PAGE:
It makes sense that Netflix decided to add Junji Ito’s name to the title of Junji Ito Maniac: Japanese Tales of the Macabre, the new anthology show based on the famed mangaka’s short stories. Both for marketing purposes, Ito is one of the most well-known and beloved horror manga writers and artists of all time, and so no one would get it confused with the other Netflix original show titled Maniac (to say nothing of the 1980 film and its 2012 remake).
What doesn’t make as much sense, and frankly feels a bit culturally icky, is the inclusion of the subtitle “Japanese Tales of the Macabre.” While “macabre” isn’t exactly a misnomer for the stories in the anthology, it feels reductive to the variety of tones in the twenty stories (across twelve episodes) the series offers.
Variety Is The Spice of Horror
While every episode of Maniac is adapted from one of Ito’s short stories by Kaoru Sawada and directed by Shinobu Tagashira, there’s a surprising amount of diversity in the short stories. Not only in their content, which ranges from outright comedy to stomach-churning body horror and atmospheric psychological horror, but also in style. Nothing here is wildly experimental, but some interesting choices set a few of the shorts apart.
The short “Tomie’s Photos” includes shots of rooms that remain static while characters leave and return, as well as a surprising use of dark purple negative images when we see through a film photo camera. “Mold” is entirely in black and white, allowing viewers’ minds to fill in all of the filthy colors of decay in a home overrun by mold.
Along with these bolder choices, there are significant shifts between two more common styles: stories mostly made of gray and brown images and those in almost painfully bright greens, blues, reds, and yellows. The show alternates between those two main styles in a way that creates uncertainty about what you’re going to get next, adding another layer of discomfort to the experience of watching the show.
The series also offers a range of flavors of music, all by Yuki Hayashi, that complement the shorts’ different atmospheres well. There are the requisite classic horror sounds like high-pitched synthesizer sounds and eerie piano, but also some playfully creepy flute and even something approaching free jazz throughout the twenty stories.
Adaptation Gains and Losses
Any adaptation of Ito’s work to film or TV in live action or animation is immediately in an uphill battle to even compare to his iconic artwork, much less improve upon it. Ito’s art is characterized by simply drawn faces that contrast with intense shading and deep blacks to make his horrific images pop off of the page. It’s distinct and instantly recognizable for any horror manga fan, and Maniac’s attempts to bring it into motion are unevenly successful.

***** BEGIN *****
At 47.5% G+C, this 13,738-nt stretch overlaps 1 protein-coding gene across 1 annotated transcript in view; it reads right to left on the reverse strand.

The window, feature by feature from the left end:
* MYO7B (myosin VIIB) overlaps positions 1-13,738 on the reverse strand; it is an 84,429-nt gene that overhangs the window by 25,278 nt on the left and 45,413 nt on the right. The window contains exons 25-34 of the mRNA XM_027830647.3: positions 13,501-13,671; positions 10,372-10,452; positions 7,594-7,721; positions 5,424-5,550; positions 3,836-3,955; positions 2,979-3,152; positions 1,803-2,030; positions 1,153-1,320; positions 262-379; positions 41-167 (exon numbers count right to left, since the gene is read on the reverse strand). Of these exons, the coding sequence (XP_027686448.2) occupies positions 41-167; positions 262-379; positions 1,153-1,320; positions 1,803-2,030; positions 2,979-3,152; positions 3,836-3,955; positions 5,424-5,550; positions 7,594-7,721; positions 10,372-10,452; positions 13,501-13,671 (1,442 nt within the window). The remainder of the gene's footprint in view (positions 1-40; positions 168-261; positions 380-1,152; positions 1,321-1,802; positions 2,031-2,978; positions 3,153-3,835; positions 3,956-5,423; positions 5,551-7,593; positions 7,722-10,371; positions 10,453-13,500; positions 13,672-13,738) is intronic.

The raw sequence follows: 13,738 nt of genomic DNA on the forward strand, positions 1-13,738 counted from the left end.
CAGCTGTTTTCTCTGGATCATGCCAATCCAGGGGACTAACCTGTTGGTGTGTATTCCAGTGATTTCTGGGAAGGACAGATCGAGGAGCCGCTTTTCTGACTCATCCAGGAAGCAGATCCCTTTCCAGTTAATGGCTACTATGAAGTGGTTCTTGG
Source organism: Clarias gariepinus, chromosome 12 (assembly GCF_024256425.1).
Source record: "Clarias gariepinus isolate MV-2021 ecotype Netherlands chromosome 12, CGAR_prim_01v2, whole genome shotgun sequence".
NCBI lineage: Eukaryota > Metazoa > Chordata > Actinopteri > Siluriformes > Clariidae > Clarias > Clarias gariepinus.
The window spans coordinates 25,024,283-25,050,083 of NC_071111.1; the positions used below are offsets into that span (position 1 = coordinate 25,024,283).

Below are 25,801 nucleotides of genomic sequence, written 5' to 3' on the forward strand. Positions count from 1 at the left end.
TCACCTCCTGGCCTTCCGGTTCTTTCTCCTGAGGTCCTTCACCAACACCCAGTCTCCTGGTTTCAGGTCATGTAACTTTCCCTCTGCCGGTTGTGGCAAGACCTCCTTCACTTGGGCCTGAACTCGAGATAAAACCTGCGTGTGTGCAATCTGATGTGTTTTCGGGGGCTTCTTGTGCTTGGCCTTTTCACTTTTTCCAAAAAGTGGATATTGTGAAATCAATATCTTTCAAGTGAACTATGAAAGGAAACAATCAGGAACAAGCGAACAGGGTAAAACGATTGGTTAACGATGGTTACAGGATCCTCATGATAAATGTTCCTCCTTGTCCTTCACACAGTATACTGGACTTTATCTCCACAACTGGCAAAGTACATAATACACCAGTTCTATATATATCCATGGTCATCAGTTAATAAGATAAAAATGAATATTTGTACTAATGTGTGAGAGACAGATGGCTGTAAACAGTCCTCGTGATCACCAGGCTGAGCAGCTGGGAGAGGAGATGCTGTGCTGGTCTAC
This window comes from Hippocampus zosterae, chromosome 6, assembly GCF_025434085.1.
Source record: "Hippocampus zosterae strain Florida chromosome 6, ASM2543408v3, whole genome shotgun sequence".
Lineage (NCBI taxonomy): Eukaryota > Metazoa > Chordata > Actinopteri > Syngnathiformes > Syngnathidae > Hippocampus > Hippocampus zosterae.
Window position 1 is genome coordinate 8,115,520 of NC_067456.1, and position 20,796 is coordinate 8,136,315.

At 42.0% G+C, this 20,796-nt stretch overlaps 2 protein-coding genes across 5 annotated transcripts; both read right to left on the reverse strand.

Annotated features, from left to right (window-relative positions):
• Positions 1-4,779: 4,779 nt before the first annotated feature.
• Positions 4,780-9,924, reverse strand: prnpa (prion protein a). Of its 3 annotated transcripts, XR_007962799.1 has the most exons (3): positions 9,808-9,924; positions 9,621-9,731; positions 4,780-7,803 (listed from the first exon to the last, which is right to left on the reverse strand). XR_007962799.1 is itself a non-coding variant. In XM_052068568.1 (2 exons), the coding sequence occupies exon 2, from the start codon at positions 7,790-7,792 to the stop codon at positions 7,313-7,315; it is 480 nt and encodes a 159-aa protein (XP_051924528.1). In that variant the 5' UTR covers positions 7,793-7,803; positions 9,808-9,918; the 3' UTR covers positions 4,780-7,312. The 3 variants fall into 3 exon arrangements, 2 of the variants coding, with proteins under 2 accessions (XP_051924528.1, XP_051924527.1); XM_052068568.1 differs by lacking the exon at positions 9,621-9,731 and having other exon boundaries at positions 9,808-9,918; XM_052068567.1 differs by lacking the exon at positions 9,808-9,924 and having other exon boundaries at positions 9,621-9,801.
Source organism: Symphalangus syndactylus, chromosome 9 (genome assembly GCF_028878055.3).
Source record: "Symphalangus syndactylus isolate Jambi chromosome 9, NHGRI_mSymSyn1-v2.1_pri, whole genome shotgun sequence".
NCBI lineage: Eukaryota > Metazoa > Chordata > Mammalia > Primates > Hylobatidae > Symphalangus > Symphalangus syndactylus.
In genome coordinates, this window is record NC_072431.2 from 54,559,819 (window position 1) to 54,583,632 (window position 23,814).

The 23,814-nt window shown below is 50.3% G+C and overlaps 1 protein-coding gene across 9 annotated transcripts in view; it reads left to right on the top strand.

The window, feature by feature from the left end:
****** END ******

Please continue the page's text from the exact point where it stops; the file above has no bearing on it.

Unsurprisingly some of the most striking images in the show are still images, whether they be the static backgrounds against which characters are animated or photographs within the narratives. It makes perfect sense; animating the level of detail with which Ito draws would be painstaking. But in these moments, the show seems more like an advertisement for reading and looking at Ito’s manga work.
Sadly there are also more significant downsides to the adaptation here. Several components in each short are rendered digitally in three dimensions instead of hand drawn. That works fine when that 3D element is a car but becomes a problem when it’s one of Ito’s horrifying creations.
Two shorts, in particular, suffer from this problem. The first, “Hanging Balloon,” is conceptually one of the strongest of the group, but the significant use of 3D for both creatures and human bodies is distracting and detracts from the success of the short overall. The second, “Tomb Town,” includes both a 3D and 2D rendering of a creature, allowing us to see just how much better the 2D creature looks in terms of cohesion with its world and as an object of terror.
But there are also benefits to the adaptation. The most immediately noticeable is the addition of color to most of these stories, especially something like “Ice Cream Bus,” which gives the titular bus a bright bubblegum pink finish, but the most exciting is the addition of motion to the stories with body horror and gore. Bodies moving or transforming in ways they shouldn’t, and explosions of blood and guts gain something in a medium based on movement that they lack on the page.
Hits and Misses (But Mostly Hits)
Like all anthologies, Maniac has highs and lows. Some stories are incredibly disturbing and play out their simple premises perfectly, while others feel like they go on a bit too long or are too slight to make much of an impact.
But even the shorts that are disappointing compared to the show’s high points bring something to the table. None of the shorts are dull, a benefit of short-form storytelling, and every one offers a frightening concept that may nag at viewers hours after finishing the show
Junji Ito Maniac: Japanese Tales of the Macabre is now streaming on Netflix.
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This article was produced and syndicated by Wealth of Geeks.